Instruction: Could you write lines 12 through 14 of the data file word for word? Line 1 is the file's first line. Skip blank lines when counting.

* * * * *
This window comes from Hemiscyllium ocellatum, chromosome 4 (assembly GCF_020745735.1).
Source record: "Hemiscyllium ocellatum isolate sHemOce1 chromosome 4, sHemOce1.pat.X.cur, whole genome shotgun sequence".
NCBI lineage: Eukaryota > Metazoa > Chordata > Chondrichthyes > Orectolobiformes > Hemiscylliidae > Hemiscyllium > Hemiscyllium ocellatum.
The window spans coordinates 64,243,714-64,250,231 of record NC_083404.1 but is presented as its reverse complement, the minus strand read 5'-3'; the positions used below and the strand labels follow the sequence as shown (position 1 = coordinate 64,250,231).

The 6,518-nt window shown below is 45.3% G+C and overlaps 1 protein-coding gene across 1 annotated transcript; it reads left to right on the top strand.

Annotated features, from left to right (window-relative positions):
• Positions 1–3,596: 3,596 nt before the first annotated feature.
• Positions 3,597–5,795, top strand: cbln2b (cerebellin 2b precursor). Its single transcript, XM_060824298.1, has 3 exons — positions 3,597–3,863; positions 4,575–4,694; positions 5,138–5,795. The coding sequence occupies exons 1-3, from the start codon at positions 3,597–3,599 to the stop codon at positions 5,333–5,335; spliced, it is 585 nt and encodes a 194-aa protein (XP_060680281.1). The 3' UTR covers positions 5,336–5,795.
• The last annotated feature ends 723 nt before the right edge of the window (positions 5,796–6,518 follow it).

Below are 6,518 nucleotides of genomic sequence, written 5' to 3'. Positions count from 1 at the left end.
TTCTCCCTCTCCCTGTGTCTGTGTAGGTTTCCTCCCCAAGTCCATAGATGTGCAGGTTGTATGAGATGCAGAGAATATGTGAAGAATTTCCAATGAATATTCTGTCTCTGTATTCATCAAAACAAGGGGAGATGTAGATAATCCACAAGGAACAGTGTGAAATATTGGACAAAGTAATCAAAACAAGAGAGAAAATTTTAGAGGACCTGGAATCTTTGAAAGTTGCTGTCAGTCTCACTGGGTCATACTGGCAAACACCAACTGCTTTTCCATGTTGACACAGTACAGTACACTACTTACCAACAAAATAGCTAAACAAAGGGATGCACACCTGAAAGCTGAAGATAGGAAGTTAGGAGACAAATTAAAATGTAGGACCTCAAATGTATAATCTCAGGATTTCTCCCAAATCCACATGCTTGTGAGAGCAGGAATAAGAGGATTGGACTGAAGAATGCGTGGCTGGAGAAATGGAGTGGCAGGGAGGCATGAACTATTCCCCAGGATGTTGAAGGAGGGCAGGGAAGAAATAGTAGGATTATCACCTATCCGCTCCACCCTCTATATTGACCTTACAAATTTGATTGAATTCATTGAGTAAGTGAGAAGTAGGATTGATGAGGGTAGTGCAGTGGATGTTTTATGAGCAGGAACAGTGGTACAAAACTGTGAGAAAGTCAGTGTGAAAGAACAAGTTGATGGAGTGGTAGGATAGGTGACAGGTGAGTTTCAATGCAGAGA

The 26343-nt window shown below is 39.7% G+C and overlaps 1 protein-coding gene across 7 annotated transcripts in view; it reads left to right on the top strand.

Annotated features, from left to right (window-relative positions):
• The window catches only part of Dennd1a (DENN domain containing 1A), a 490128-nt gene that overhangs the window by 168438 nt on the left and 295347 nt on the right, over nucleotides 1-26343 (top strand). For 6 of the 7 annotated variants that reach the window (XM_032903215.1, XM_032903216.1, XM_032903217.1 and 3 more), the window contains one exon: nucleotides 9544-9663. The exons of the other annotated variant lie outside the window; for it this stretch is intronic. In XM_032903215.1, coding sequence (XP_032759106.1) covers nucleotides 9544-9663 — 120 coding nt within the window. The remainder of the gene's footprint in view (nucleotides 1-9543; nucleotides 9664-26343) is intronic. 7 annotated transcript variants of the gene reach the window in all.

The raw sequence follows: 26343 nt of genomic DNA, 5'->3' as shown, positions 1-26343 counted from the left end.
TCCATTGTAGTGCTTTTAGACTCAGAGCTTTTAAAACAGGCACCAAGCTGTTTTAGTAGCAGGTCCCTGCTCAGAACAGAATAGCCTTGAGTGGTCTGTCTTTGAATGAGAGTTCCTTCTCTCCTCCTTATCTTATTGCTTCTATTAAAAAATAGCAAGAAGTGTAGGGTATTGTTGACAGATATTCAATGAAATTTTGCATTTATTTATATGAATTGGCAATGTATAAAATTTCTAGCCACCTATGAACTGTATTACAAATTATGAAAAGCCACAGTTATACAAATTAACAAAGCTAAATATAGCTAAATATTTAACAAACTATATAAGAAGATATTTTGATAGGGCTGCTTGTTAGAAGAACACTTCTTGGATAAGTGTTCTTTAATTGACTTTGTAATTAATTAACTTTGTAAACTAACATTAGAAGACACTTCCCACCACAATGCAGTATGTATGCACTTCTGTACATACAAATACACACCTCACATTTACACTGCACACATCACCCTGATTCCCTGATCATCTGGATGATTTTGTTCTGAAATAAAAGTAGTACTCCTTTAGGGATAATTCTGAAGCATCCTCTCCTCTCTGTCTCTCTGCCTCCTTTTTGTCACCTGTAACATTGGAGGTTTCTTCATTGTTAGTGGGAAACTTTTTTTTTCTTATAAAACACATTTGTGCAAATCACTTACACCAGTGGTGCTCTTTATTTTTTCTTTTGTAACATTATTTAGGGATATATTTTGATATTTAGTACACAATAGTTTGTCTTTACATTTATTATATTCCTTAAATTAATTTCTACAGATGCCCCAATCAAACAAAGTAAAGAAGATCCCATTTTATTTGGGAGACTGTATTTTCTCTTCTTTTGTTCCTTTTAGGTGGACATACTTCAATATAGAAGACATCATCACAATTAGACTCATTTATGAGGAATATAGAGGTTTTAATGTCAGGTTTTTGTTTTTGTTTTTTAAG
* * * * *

The 26343-nt window shown below is 39.7% G+C and overlaps 1 protein-coding gene across 7 annotated transcripts in view; it reads left to right on the top strand.

Annotated features, from left to right (window-relative positions):
• The window catches only part of Dennd1a (DENN domain containing 1A), a 490128-nt gene that overhangs the window by 168438 nt on the left and 295347 nt on the right, over nucleotides 1-26343 (top strand). For 6 of the 7 annotated variants that reach the window (XM_032903215.1, XM_032903216.1, XM_032903217.1 and 3 more), the window contains one exon: nucleotides 9544-9663. The exons of the other annotated variant lie outside the window; for it this stretch is intronic. In XM_032903215.1, coding sequence (XP_032759106.1) covers nucleotides 9544-9663 — 120 coding nt within the window. The remainder of the gene's footprint in view (nucleotides 1-9543; nucleotides 9664-26343) is intronic. 7 annotated transcript variants of the gene reach the window in all.